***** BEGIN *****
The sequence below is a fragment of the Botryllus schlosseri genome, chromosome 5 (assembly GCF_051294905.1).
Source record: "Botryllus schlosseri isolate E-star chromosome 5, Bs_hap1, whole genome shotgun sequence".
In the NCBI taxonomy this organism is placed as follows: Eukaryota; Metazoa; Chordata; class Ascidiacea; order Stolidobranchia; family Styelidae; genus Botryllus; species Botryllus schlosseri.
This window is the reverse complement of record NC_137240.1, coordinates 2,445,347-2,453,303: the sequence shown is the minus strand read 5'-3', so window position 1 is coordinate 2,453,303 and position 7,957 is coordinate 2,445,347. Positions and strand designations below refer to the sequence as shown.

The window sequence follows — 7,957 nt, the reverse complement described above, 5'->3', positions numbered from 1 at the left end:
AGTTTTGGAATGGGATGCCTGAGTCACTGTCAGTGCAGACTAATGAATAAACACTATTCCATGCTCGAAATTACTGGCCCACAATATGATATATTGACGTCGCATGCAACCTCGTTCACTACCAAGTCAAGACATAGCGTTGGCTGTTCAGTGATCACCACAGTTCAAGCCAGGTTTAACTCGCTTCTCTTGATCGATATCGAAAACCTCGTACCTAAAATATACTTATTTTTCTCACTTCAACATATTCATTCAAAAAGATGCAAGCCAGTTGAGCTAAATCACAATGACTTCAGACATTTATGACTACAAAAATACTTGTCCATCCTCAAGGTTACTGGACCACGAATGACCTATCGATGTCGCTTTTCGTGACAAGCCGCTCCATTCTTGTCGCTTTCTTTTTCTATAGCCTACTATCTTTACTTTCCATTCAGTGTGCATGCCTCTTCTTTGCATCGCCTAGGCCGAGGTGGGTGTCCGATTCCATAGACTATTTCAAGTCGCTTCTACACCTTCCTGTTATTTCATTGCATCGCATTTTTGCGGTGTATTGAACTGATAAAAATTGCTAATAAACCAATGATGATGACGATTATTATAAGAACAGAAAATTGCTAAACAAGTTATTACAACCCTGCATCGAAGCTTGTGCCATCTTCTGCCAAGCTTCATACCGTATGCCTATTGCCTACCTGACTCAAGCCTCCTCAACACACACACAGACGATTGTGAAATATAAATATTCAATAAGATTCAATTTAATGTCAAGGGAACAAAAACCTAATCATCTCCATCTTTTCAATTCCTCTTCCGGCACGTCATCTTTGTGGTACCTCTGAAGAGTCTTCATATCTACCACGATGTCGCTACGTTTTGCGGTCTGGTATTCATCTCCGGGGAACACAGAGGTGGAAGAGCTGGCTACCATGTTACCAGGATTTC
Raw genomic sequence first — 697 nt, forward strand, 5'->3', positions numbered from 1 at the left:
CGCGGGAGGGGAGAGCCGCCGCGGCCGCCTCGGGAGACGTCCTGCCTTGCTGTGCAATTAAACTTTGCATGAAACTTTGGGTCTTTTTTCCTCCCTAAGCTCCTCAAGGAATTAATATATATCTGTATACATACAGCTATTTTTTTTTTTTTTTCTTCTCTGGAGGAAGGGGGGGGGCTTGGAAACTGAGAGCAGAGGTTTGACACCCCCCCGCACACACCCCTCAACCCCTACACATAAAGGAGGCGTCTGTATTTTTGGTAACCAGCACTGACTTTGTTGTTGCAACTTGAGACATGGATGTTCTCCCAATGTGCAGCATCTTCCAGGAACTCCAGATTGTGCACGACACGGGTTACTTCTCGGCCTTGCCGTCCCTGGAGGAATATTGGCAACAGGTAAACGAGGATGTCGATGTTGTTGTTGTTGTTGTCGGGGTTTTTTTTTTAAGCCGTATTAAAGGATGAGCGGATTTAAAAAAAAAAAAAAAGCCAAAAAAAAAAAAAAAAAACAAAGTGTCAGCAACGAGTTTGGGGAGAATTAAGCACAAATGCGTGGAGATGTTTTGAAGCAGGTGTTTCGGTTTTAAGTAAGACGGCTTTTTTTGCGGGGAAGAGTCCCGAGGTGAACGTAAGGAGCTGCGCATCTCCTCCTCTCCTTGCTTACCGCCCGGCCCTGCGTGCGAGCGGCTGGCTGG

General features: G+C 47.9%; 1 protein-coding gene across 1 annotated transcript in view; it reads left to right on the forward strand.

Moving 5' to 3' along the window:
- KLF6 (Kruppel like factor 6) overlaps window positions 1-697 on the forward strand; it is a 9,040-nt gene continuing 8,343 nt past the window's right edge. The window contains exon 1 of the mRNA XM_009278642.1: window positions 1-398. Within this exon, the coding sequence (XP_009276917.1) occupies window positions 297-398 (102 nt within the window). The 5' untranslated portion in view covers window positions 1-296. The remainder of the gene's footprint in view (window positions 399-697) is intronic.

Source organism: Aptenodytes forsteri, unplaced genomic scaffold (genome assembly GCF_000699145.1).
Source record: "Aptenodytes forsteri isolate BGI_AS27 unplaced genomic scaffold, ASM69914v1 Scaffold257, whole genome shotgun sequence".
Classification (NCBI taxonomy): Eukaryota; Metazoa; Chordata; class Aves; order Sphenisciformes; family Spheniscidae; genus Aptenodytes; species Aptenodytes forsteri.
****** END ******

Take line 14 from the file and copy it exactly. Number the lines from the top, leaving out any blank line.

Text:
Classification (NCBI taxonomy): Eukaryota; Metazoa; Chordata; class Aves; order Sphenisciformes; family Spheniscidae; genus Aptenodytes; species Aptenodytes forsteri.